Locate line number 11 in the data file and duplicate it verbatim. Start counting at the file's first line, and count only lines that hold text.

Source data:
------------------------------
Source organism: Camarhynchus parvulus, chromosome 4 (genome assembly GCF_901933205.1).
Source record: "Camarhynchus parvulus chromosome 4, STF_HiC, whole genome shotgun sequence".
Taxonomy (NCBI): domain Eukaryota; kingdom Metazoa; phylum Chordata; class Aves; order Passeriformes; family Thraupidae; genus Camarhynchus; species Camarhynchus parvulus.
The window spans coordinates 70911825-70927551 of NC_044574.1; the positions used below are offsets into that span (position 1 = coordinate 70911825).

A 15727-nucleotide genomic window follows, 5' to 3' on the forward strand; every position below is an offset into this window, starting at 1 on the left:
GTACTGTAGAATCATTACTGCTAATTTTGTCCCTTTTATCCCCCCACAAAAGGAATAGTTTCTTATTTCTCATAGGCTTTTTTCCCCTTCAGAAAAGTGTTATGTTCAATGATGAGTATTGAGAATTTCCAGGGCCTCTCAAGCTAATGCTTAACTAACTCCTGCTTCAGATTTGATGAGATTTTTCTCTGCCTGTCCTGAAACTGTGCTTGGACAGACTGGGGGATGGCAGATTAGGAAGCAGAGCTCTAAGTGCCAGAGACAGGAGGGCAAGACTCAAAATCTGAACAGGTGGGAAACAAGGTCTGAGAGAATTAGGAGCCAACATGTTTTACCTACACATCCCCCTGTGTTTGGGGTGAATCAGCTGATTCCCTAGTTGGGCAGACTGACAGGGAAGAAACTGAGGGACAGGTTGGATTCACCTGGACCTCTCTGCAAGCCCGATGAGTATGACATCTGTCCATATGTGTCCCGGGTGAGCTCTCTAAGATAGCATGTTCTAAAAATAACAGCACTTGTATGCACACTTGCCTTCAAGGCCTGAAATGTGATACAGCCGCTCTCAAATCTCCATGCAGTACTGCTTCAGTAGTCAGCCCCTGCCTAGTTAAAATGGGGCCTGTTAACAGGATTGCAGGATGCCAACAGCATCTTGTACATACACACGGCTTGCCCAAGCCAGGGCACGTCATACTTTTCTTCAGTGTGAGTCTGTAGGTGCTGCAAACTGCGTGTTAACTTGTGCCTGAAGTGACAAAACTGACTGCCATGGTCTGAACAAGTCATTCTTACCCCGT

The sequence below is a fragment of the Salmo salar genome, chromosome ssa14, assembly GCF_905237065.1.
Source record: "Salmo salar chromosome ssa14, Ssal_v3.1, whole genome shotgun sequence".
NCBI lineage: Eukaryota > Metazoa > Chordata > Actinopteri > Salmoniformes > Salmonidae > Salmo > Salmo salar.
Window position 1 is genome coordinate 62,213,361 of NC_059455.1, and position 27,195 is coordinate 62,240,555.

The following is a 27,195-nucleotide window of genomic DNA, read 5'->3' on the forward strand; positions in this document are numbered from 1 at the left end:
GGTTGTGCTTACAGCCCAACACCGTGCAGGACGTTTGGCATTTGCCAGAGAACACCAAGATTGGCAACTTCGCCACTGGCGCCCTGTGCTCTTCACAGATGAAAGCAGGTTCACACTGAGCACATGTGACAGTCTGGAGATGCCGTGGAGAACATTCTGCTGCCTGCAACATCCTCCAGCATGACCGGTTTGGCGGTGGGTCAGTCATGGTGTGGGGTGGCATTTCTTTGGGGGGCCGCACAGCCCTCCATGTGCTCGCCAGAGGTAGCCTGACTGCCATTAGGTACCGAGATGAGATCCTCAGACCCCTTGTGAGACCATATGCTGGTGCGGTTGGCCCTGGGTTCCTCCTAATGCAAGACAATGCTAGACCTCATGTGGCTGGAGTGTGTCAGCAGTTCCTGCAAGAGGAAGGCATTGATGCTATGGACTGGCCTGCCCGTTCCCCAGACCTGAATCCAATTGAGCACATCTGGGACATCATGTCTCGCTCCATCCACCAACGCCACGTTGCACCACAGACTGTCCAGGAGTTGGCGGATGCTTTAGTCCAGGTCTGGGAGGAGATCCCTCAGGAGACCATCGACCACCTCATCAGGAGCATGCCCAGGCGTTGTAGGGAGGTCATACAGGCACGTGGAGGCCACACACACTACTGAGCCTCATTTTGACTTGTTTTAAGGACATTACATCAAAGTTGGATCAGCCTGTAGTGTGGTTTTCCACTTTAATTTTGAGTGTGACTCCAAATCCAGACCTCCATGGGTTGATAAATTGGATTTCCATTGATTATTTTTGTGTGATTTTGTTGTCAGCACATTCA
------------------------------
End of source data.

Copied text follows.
The following is a 27,195-nucleotide window of genomic DNA, read 5'->3' on the forward strand; positions in this document are numbered from 1 at the left end: